Inequality in the Digital Society

Summary of a joint workshop by the Friedrich Ebert Stiftung and the New Economics Foundation

In November 2016 Friedrich Ebert Stiftung and the New Economics Foundation jointly hosted a workshop in London to discuss and debate new technological trends and how they impact inequality on society. The workshop was attended by representatives from industry, civil society and government, and discussion was stimulated by contributions from Professor Daniel Buhr from the Universität Tübingen, based on research conducted by himself and colleagues, and Annie Quick and Stephen Devlin from the New Economics Foundation. This paper summarises the key points that emerged from the workshop and serves as a basis for further discussion.

Technology is increasingly central to our lives in all manner of ways and is continuously opening up new possibilities. But who will most benefit from them?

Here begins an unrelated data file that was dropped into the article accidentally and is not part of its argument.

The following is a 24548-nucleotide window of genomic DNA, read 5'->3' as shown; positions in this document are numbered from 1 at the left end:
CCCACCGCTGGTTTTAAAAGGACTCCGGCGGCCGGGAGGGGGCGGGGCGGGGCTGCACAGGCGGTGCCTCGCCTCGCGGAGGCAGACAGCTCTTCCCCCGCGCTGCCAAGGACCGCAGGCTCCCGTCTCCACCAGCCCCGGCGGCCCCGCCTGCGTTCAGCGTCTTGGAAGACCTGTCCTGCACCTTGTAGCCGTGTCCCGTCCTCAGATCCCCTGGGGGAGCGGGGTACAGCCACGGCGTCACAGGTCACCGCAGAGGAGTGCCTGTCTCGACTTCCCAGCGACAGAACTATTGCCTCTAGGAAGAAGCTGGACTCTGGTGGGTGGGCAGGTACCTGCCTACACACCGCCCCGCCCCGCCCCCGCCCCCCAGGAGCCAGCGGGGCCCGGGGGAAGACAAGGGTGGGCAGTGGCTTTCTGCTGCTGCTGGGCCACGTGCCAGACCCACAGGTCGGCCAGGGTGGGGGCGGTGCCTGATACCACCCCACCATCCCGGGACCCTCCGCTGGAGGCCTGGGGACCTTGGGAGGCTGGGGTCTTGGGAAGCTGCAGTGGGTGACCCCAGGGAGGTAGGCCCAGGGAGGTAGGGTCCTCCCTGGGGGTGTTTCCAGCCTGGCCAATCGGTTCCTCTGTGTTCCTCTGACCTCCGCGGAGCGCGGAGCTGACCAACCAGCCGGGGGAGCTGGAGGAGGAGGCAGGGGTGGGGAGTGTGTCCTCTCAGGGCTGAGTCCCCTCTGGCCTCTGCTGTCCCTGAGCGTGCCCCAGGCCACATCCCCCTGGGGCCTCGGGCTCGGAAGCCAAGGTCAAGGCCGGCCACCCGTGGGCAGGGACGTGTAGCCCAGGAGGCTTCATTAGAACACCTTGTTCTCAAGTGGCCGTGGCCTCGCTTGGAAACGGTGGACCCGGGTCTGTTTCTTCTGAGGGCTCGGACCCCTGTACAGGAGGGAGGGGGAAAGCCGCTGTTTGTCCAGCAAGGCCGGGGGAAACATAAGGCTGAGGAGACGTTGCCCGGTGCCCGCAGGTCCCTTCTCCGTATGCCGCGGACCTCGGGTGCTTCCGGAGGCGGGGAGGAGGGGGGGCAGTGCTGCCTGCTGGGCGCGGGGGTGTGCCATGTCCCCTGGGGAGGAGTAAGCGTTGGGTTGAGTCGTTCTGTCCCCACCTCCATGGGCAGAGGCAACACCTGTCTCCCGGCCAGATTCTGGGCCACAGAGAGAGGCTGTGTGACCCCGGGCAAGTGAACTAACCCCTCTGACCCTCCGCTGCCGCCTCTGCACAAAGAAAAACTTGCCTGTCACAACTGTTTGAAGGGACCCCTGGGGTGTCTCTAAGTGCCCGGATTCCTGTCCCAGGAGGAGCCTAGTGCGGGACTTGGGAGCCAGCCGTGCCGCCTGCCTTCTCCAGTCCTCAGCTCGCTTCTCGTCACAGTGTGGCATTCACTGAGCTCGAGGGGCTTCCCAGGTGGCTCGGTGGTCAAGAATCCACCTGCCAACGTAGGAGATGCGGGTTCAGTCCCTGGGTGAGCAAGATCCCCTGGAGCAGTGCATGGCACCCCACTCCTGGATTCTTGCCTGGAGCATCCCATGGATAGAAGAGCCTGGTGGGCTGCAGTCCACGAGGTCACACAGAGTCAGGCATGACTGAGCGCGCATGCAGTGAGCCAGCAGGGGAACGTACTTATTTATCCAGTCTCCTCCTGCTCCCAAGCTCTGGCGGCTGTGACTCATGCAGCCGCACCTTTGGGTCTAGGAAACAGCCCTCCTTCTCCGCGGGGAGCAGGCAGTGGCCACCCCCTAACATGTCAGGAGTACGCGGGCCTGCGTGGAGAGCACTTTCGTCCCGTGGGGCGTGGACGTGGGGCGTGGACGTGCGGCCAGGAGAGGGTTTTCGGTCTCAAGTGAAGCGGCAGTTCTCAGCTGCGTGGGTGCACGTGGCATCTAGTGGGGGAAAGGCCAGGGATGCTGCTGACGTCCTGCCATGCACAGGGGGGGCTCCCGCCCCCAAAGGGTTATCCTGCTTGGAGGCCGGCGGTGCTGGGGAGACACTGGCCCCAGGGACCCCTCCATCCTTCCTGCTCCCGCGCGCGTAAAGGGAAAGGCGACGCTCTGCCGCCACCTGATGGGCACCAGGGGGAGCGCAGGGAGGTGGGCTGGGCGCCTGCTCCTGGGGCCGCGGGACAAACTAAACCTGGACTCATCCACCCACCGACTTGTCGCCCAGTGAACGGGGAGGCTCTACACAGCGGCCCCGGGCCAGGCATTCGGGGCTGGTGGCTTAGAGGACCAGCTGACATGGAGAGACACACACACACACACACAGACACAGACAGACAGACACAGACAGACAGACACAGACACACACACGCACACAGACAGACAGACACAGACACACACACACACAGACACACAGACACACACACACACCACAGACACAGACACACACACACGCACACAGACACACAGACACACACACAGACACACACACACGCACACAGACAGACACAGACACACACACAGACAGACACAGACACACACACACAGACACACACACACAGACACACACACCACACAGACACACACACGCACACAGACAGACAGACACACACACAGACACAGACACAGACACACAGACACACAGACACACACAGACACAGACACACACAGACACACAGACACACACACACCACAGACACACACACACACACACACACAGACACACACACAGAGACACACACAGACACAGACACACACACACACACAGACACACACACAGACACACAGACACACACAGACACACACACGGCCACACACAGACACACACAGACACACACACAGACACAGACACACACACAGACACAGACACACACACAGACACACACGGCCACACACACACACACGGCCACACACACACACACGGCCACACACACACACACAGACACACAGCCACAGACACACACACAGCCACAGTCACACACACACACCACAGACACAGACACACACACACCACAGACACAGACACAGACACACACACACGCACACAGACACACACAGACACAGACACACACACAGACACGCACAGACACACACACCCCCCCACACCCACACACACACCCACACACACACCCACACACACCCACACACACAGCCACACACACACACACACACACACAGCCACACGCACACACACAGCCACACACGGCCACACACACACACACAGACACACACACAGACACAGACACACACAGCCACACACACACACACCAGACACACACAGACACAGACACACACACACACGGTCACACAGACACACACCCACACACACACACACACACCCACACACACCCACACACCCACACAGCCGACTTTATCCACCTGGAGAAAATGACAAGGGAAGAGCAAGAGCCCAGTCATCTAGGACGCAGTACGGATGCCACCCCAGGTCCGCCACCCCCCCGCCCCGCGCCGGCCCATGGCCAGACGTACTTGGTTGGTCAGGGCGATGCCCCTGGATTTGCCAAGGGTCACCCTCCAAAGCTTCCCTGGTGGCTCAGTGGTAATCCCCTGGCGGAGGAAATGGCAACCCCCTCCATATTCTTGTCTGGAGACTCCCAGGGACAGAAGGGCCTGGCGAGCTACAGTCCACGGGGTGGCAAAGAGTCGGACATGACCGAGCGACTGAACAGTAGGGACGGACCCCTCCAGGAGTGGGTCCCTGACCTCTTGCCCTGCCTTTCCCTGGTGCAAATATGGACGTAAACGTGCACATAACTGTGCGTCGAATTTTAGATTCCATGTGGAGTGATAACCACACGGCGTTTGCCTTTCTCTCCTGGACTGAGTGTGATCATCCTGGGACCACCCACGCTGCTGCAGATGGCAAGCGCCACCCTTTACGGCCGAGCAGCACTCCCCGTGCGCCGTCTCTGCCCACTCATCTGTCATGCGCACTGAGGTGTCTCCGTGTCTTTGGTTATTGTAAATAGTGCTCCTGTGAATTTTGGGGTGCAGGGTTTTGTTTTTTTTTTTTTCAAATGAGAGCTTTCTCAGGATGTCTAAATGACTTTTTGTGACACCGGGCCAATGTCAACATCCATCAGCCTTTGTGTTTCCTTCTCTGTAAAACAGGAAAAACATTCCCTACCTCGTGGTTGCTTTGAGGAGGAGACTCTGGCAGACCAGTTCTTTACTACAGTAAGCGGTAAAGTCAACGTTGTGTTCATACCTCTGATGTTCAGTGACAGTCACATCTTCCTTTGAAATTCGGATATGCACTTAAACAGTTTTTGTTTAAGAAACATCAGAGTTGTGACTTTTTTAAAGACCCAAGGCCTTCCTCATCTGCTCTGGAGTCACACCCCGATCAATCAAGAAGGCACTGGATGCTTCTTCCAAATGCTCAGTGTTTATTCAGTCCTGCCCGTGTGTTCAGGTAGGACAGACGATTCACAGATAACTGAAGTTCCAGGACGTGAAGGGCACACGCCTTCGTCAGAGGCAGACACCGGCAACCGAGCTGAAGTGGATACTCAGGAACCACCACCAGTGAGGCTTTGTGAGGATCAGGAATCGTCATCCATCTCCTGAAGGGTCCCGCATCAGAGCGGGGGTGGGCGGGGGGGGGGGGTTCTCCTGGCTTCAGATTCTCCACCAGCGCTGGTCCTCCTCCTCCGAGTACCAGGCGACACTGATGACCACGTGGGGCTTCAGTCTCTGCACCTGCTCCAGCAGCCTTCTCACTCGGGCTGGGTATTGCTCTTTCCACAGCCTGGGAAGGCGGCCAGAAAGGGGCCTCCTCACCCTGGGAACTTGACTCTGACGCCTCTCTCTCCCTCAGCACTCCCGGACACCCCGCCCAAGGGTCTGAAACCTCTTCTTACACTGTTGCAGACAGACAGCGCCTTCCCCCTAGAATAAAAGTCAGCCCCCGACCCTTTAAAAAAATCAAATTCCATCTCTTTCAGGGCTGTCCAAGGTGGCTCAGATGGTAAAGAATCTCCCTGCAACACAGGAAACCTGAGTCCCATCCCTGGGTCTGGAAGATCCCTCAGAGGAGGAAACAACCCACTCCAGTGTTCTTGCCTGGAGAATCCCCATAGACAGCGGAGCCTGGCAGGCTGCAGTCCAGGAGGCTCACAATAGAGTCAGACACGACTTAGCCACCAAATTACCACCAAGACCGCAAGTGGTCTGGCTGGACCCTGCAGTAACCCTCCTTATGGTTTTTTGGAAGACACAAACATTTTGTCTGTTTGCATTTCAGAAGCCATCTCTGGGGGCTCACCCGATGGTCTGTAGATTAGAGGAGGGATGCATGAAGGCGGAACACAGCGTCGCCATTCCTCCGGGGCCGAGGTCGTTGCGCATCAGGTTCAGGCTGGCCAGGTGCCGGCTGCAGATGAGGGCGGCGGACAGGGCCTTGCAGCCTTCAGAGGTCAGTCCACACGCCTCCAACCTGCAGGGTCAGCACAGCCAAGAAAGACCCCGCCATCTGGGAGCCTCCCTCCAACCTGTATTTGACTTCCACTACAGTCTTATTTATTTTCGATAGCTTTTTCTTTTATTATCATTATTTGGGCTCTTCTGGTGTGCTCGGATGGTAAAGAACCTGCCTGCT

Some claim that tech companies and the products they develop are empowering ordinary people to take more control over their economic and social lives, enhancing their personal wellbeing and smashing up the old monopolies and economic power bases of the 20th century. But is this really the case? Without proper governance, the increasing role of technology in our lives and in our economy could change relations between people and institutions in a way that strengthens existing inequalities of power, rather than dissipating them. This paper explores the channels through which this could occur, the consequences of those changes, and some of the public policy questions that result.

This paper covers three broad and interrelated topics:

  1. Automation & Industrial Transition: Changes to production processes resulting from new technology
  2. Consequences for the welfare state and fiscal policy: The effects of technological change on the need for and effectiveness of social security and redistribution
  3. Big Data & Digitalisation: Changes to how information is captured, stored and shared that affects how people (as consumers, workers, employers, etc.) relate to one another

Inequality in the digital society cover image


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